How is the PUSLE equipment configured and what are the logistics of handling a PULSE machine?

We are continually looking at ways in which to develop the PULSE device in ways that make it as user friendly and ergonomic as possible. In simple terms, the three main components that form the PULSE device are a compressor, an air tank and a small electronics control box. Currently, this equipment is mounted together on a trolley, where all connections are fixed and site set-up requirements are minimised. With large rugged wheels, this configuration is ~25kg in total and well suited for un-skilled operatives using the equipment on large live construction sites. In order to make the device more portable, we are currently experimenting with disaggregating the components so that the compressor (15kg) is encased within a single carry case, the air tank (8kg) has its own carry handle and control box and accessories (2kg) are also within a separate case. This will make the equipment far more versatile for testers going between multiple sites and better suited to packing in and out of a vehicle. Another advantage of this configuration is that the compressor may operate from a vehicles 12v power supply or a power source remote from the site to be tested, thus allowing the tester to simply carry the tank and control box into the test environment. Another equipment configuration we are developing is one where the equipment may be housed in a single case that could be unobtrusively mounted within an enclosure to test airtightness on a periodic basis.


Time requirement for blower door testing versus PULSE testing

The time it takes to conduct an airtightness test can have a direct impact on the income that a tester might expect to earn, and can be equally critical for customers in terms of the level of downtime or disruption caused.

Whilst it is often claimed anecdotally that the blower door test takes only 15 minutes, the UK blower door competent person’s schemes cite 30-45 minutes, which matches our experience having witnessed numerous blower door tests. Performing the blower door test too quickly is highly likely to add considerable uncertainty (and is arguably the cause of the poor repeatability found in blind ‘round robin’ tests).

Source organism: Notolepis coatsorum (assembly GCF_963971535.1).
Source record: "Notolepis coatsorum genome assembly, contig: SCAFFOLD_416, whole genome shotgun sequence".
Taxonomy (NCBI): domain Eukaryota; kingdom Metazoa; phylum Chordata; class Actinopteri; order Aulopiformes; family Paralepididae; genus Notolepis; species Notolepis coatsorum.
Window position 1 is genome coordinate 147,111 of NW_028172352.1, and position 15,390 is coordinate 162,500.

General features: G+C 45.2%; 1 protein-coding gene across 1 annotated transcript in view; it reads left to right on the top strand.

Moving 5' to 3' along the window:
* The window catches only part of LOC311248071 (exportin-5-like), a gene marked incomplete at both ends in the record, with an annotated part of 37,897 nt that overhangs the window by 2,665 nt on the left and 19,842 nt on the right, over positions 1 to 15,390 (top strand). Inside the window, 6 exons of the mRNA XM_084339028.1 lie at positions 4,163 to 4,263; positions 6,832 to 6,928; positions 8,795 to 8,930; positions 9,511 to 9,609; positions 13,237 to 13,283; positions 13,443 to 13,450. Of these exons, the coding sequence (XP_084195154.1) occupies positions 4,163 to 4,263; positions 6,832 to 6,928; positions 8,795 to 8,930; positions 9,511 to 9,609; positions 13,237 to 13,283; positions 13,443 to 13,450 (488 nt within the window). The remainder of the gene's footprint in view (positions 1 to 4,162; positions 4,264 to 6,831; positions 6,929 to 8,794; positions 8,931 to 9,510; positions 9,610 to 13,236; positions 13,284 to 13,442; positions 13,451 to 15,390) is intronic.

If a full blower door test takes 30 minutes, 10 minutes is used to measure and prepare the building, five minutes to set up the equipment, 10 minutes to conduct the test itself, with the remaining five minutes used to pack-up. The PULSE test, on the other-hand, can be switched on to charge (5-10 minutes depending on the tank size) whilst the tester measures up and prepares the building. A PULSE test can then be fired in a matter of seconds, with results instantly captured within the control box and the whole test procedure can be wrapped up and completed within 15 minutes - half the time of a blower door test. This time benefit increases significantly as the complexity of a given testing situation grows.

Incidentally, there are also a number of things not included in the present UK technical standard that could be done to improve the certainty of blower door results, namely: take an average external pressure reading from all sides of the building; take repeated average readings at a given pressure with a zero reading taken before and after each pressure change; take the average of both pressurisation and de-pressurisation results; when making a curve fit do so with greater weighting on higher pressure readings (otherwise errors in the lower pressure readings have a disproportionally large impact on the Q-P relationship.). Of course, implementing any of these points would lead to the blower door test taking even longer than it currently does. PULSE, however, negates the need for all of this extra work whilst giving accurate and repeatable results.


What is the calibration and maintenance requirement associated with the PULSE equipment?

The PULSE equipment configuration comprises a rocking piston compressor, a composite air tank, a reference pressure tank, two solenoid valves that open and close the tanks, a nozzle, two pressure transducers and the control box with firmware and a user interface.

The pressure transducers are the key pieces of instrumentation that require annual calibration. However, as the PULSE unit is currently not yet a formally recognised means of demonstrating compliance with building codes, we have yet to confirm the full protocol with regards to calibration/swapping-out the transducers but, it essence, the procedure should be very quick and simple. The remainder of the equipment is very low maintenance and simply requires servicing on a periodic basis. Some people ask about building site dust clogging up the air release nozzle but the main function of this device is as a pneumatic silencer, and the diffusion of air as part of the test process will keep the component sufficiently clear.